I want to give you an idea of what some of the tracks were like. The bridge here was obviously destroyed, but, luckily I could drive to the right of it (frame right).
Along a narrow river we saw a group of nomads filling up their jerrycans and giving water to their animals. We stopped. I asked the man if I could take his photo. He called over his young daughter to be in the photo with him. She was reluctant, perhaps scared. The man reassured her by bringing her next to him with his hand.
More interaction with nomads a long dusty track, seemingly in the middle of nowhere lead to a tent-house of Rashid. I didn't understand who this woman is in relation to the man, but she was milking the goats and after having some tea, I got some images.
Still in the same settlement, this is one of Rashid's wives getting ready to pick up her son and bring him into the enclosure with the animals. Children in such settlements interact with their livestock from as early as when they start crawling.
Just because you hit asphalt doesn't mean the animal herding stops. Some of the herders have hundreds of goats, sheep and sometimes a few donkeys. I asked this man if I could take his photo, he agreed. I motioned with my hand, asking if he could use that stick to herd the animals. He was very enthusiastic and started waving it around, throwing it at the animals to get them moving.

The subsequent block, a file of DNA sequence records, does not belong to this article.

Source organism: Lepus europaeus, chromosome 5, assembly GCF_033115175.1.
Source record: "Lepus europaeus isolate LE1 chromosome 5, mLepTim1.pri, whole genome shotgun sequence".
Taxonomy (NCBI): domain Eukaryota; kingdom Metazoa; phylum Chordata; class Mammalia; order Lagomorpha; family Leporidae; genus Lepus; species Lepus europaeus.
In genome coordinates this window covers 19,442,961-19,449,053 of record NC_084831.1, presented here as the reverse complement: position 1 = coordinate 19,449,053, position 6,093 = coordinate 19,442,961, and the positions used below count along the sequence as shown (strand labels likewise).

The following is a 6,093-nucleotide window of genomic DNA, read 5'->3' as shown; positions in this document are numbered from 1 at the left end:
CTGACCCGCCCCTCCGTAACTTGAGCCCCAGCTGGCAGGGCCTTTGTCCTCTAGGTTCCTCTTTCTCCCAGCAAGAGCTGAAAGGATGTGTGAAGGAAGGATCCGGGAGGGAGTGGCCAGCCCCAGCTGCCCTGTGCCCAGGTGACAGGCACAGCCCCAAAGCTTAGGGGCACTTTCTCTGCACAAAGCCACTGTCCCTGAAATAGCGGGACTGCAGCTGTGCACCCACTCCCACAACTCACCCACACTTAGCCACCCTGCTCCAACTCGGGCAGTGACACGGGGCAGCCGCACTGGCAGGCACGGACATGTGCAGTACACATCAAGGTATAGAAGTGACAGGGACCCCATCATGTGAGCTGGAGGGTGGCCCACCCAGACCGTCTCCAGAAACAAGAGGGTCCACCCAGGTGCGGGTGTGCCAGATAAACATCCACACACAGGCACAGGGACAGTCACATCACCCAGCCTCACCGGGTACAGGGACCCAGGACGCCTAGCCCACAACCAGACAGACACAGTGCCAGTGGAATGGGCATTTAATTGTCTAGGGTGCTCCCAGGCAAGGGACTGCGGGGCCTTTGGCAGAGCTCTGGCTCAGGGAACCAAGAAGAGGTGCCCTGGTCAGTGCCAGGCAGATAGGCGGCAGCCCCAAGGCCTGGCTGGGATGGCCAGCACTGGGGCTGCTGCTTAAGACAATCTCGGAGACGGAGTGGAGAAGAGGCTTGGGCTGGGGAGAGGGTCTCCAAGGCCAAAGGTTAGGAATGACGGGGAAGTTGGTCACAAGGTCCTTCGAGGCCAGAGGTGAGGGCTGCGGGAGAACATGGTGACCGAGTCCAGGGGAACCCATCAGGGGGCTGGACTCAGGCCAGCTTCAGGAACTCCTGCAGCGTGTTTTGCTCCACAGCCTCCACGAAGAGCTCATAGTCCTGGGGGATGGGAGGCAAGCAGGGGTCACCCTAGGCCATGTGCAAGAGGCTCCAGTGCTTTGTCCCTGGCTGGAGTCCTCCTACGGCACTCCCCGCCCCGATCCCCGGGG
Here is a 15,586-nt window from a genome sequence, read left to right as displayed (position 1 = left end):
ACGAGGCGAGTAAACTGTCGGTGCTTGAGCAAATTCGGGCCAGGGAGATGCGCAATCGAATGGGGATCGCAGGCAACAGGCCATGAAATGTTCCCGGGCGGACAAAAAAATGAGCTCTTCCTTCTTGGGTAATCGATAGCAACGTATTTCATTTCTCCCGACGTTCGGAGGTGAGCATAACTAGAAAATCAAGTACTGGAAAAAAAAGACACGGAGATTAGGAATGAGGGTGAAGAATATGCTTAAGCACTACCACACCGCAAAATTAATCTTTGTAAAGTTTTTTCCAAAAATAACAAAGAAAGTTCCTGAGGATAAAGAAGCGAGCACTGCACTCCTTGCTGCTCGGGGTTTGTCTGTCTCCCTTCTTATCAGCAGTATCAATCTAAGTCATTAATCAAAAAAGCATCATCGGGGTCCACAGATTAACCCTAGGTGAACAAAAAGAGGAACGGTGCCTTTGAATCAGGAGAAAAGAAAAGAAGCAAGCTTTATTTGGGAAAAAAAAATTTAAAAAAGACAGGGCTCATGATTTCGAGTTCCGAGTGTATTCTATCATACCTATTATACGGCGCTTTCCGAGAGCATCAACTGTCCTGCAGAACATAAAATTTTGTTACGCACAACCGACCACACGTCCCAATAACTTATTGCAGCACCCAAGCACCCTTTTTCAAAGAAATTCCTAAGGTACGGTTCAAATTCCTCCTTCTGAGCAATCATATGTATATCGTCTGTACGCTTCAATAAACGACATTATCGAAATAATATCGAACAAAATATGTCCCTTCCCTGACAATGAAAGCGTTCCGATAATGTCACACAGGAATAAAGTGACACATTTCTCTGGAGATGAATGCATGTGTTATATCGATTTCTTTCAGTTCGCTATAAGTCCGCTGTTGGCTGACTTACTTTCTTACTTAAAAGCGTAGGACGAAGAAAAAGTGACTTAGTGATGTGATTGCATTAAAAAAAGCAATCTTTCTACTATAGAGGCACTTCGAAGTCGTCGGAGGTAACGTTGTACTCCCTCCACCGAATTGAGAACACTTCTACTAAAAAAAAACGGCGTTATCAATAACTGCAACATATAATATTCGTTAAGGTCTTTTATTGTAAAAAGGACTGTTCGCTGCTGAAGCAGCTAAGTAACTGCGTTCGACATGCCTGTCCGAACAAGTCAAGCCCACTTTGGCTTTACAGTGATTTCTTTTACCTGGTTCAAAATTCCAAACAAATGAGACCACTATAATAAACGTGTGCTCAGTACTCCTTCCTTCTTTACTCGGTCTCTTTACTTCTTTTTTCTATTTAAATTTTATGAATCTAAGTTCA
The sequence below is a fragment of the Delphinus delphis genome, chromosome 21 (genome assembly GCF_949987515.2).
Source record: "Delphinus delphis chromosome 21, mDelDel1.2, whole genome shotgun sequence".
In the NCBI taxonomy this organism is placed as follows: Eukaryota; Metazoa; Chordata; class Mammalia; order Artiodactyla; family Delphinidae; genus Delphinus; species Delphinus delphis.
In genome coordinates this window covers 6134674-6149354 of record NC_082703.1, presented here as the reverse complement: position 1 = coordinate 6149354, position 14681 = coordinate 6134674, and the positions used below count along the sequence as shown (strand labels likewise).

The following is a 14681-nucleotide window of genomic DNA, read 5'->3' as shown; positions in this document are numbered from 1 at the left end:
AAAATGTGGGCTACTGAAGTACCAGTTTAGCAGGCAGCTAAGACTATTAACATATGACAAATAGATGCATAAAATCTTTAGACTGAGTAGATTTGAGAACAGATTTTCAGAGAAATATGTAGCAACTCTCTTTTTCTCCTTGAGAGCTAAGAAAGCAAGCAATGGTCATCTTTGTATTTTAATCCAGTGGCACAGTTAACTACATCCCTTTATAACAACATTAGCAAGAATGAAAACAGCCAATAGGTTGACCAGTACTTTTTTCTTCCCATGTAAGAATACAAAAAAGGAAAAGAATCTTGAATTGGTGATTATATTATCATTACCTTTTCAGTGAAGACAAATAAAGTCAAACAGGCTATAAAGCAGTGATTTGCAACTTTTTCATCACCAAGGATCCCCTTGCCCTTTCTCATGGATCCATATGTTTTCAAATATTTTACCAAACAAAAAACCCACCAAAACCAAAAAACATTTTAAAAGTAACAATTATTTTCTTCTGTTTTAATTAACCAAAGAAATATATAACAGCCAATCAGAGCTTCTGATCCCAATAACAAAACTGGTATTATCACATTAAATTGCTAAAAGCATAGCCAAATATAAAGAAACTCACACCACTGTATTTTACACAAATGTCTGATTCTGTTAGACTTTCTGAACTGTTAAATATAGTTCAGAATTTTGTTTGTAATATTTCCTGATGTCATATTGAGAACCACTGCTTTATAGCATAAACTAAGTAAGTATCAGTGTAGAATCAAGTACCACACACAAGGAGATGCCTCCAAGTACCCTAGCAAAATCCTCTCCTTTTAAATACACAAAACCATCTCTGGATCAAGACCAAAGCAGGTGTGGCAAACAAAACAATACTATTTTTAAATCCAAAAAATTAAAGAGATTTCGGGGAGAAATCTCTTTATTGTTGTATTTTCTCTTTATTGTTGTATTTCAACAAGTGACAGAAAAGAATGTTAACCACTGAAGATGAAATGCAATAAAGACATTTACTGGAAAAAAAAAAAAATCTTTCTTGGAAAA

Rissani souk/market is a fascinating place. It's what one might imagine a market in this "extotic" part of the world would look like. Animals, carpets, vegetables, meat and lots of other stuff you wouldn't even think of. People were not incredibly enthusiastic to have their photos taken at the market, so, I stuck to my street photography approach. I stood there with the camera, making myself visible to any passers by. Some closed their faces, some ducked out of the way, others didn't care. It felt like this was the only way to get any kind of images which would show some of the market's atmosphere as well as the human element.
A candid photograph of a young girl with her mother and another veiled woman. There are hundreds of moments to be witnessed by just standing in one spot at the Rissani souk.
As the day progresses the lanes of the market get busier. There are different lighting effects in different parts of the market. Sometimes it's worthwhile just to photograph the light, the people become secondary components.
More dramatic light at the meat lane of the souk. I hung around here for a few minutes before realising that I lost my friend Tyler. By the time I found him, the light rays were gone and the images I captured after this one were not as dramatic.
Just to prove to you that I am indeed in the desert, here's a photograph from the tallest dune around the area. Tyler and I decided to walk up it, rather spontaneously, not taking along any water. It was emmm… somewhat challenging and we were lucky to have done this as the sun was setting. If we went out during the heat of the day, I probably wouldn't be writing this blog post. :)
That's all for now. We're not exactly set on where to go next. It seems that the area we're in now has been well explored by mass tourism and that often brings a whole set of challenges. We might head somewhere remote...